Yo! Welcome to the next episode of The Content Strategy Reeder. If you want share this newsletter with your friends so they can learn how to create engaging content, you can send them this link. I'd also be honored if you shared on LinkedIn. Here's an example from Thomas to make it easy.
I haven’t spent a single day in advertising.
You probably haven’t either.
But we’ve both consumed thousands of ads.
So why do some ads work and others flop?
Well, aside from just being weird or confusing, when we see ourselves in the ads – specifically the problem it focuses on and the negative outcomes it creates – it grabs our attention and motivates us to act.
This is because of loss aversion. People will put in more effort to avoid loss than to experience gain.
This is important to understand because truly effective content changes the way people think or act. Could be changing their perspective or motivating them to buy something.
Here's something very few people know:
If you want to persuade your audience to change, then you need to connect with them at an emotional level.
This is how you increase your views/clicks/sign up/sales.
Let’s break down two examples.
Despite having millions of dollars in advertising budget, they completely miss the mark with their ads.
Because they think by telling you how great they are that you’ll be motivated to change (ie, buy their service).
So they blast messages like:
We have the FASTEST network in the country!
We have the MOST coverage coast to coast!
Or my least favorite, We’re the BEST!!!
I’m going to take a leap of faith and guess none of those made you feel anything (except maybe annoyed).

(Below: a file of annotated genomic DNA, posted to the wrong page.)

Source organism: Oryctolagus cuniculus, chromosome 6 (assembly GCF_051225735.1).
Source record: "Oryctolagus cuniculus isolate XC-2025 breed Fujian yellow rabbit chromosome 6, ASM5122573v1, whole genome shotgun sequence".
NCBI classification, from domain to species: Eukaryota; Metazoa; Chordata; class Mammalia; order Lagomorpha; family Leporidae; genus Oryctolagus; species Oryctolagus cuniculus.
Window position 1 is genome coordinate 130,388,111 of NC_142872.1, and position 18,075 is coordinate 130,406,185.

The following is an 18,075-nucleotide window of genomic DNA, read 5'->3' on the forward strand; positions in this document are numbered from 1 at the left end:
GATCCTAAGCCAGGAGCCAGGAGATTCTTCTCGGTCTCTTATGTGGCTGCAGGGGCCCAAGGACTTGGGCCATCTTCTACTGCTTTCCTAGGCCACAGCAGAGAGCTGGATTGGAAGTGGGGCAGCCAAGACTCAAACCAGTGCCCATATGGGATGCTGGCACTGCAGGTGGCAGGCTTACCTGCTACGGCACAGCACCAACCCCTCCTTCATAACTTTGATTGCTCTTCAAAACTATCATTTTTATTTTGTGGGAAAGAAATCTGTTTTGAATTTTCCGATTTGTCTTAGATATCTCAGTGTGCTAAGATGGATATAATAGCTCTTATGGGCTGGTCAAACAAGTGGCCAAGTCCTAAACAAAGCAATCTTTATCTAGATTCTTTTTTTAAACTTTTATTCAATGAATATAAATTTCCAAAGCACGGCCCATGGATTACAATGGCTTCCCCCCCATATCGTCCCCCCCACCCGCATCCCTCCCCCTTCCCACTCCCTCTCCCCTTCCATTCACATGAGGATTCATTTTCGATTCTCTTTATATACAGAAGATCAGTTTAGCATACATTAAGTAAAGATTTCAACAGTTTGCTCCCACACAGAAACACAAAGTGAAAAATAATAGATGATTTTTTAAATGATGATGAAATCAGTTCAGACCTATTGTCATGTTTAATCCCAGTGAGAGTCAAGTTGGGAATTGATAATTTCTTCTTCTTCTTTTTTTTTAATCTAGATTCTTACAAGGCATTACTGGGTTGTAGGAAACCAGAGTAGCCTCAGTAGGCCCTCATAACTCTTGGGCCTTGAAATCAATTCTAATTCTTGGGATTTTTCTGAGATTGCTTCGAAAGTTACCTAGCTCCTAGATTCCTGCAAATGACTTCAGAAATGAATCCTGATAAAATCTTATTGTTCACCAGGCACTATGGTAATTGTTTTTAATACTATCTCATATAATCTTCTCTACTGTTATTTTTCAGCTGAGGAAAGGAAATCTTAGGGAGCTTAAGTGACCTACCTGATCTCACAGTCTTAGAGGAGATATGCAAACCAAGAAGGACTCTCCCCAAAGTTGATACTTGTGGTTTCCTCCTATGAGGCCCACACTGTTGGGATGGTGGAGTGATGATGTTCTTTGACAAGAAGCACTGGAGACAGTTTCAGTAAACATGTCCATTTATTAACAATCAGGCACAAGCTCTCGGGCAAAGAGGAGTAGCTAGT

If you’re like me, these ads make your eyes glaze over and motivate you to scroll through Instagram until the commercial ends.
All three lead with how great their service is then list all the wonderful features they offer. All gain, no pain.
Sure, after seeing them dozens of times, I remember what T-Mobile thinks of itself, but I don’t FEEL any reason to make a switch.
Put simply, they won the awareness game but not my business.
I also don’t trust any of those claims because they’re self-serving. I’d believe and like them more if they said “We’re #2 nationally, but no one complains about dropped calls in California.”
Which leads us to a much better example: Lusha.
In short, the ad starts with a custodian picking up the phone saying, “Yes this Mr. Zuckerberg.”
Then a loud buzzer goes off in tandem with a big red stamp smashing the screen saying WRONG ZUCKERBERG.
Four seconds in you and you’re smiling (maybe even laughing) and nodding along because you understand and relate to the scenario of calling bad leads.
Then Lusha doubles down to make it painfully obvious (pun intended):
Eight seconds in and you know exactly what Lusha solves.
(Ironically I found this ad – or rather, this ad found me – while I was Youtubing those T-Mobile ads.)
I’m going to grossly simplify how our brain works when watching this commercial:
First, the emotional side of the brain:
Ah yes, I get the wrong person when cold calling all the time, it’s frustrating, and I hate when it happens. And it is hard to get in touch with my prospects. Oh that’s what Lusha does? Hmmm… I could use that...
Then the rational part of the brain jumps in to weigh the pros and cons (ie, cost) of using it or not:
Oh I can try it for free? That’s nothing. It’s worth checking out to avoid more bad cold calls, which costs me time and frustration. Let me go ahead and click Start free trial.
And their final banner message? Not a word about themselves:
This ad works because it focuses on the problem and provides a tangible example.
Not a single word about being the best, largest, smartest, whateverest.
Just laser focus on ONE specific example based on a problem they know their audience has.
- Use examples in your content
- Focus on one specific problem your audience has that you solve
- Use emotion to “sell” for you
Follow this formula and your content will be irresistible to your audience.
And that will fuel your growth.
Holler at you next week,
PS: Lusha did not pay me for this newsletter. And clearly, neither did T-Mobile.